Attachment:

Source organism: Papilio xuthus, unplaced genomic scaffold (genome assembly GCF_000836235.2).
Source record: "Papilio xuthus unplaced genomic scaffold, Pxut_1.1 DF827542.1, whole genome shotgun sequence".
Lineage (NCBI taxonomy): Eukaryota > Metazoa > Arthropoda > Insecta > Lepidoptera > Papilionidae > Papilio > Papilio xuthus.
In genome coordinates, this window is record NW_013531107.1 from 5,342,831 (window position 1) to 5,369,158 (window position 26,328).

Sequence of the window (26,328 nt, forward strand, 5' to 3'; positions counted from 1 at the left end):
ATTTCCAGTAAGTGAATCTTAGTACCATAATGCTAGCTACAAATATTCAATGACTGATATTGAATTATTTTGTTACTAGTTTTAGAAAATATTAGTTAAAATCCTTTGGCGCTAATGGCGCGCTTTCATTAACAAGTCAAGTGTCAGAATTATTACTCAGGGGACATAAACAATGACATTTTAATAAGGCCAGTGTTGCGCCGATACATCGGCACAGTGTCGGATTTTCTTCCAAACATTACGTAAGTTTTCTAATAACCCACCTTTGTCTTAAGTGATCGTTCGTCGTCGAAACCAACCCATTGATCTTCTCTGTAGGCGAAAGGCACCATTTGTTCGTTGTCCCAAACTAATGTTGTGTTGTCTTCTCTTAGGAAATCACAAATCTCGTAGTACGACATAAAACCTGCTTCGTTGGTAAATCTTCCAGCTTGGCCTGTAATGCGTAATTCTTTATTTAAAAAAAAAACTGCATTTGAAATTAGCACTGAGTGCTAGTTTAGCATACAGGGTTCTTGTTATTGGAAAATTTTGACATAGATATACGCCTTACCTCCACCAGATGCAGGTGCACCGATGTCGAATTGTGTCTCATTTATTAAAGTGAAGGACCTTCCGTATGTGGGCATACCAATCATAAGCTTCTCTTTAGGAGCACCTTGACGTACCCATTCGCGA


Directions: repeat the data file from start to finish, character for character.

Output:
Source organism: Papilio xuthus, unplaced genomic scaffold (genome assembly GCF_000836235.2).
Source record: "Papilio xuthus unplaced genomic scaffold, Pxut_1.1 DF827542.1, whole genome shotgun sequence".
Lineage (NCBI taxonomy): Eukaryota > Metazoa > Arthropoda > Insecta > Lepidoptera > Papilionidae > Papilio > Papilio xuthus.
In genome coordinates, this window is record NW_013531107.1 from 5,342,831 (window position 1) to 5,369,158 (window position 26,328).

Sequence of the window (26,328 nt, forward strand, 5' to 3'; positions counted from 1 at the left end):
ATTTCCAGTAAGTGAATCTTAGTACCATAATGCTAGCTACAAATATTCAATGACTGATATTGAATTATTTTGTTACTAGTTTTAGAAAATATTAGTTAAAATCCTTTGGCGCTAATGGCGCGCTTTCATTAACAAGTCAAGTGTCAGAATTATTACTCAGGGGACATAAACAATGACATTTTAATAAGGCCAGTGTTGCGCCGATACATCGGCACAGTGTCGGATTTTCTTCCAAACATTACGTAAGTTTTCTAATAACCCACCTTTGTCTTAAGTGATCGTTCGTCGTCGAAACCAACCCATTGATCTTCTCTGTAGGCGAAAGGCACCATTTGTTCGTTGTCCCAAACTAATGTTGTGTTGTCTTCTCTTAGGAAATCACAAATCTCGTAGTACGACATAAAACCTGCTTCGTTGGTAAATCTTCCAGCTTGGCCTGTAATGCGTAATTCTTTATTTAAAAAAAAAACTGCATTTGAAATTAGCACTGAGTGCTAGTTTAGCATACAGGGTTCTTGTTATTGGAAAATTTTGACATAGATATACGCCTTACCTCCACCAGATGCAGGTGCACCGATGTCGAATTGTGTCTCATTTATTAAAGTGAAGGACCTTCCGTATGTGGGCATACCAATCATAAGCTTCTCTTTAGGAGCACCTTGACGTACCCATTCGCGA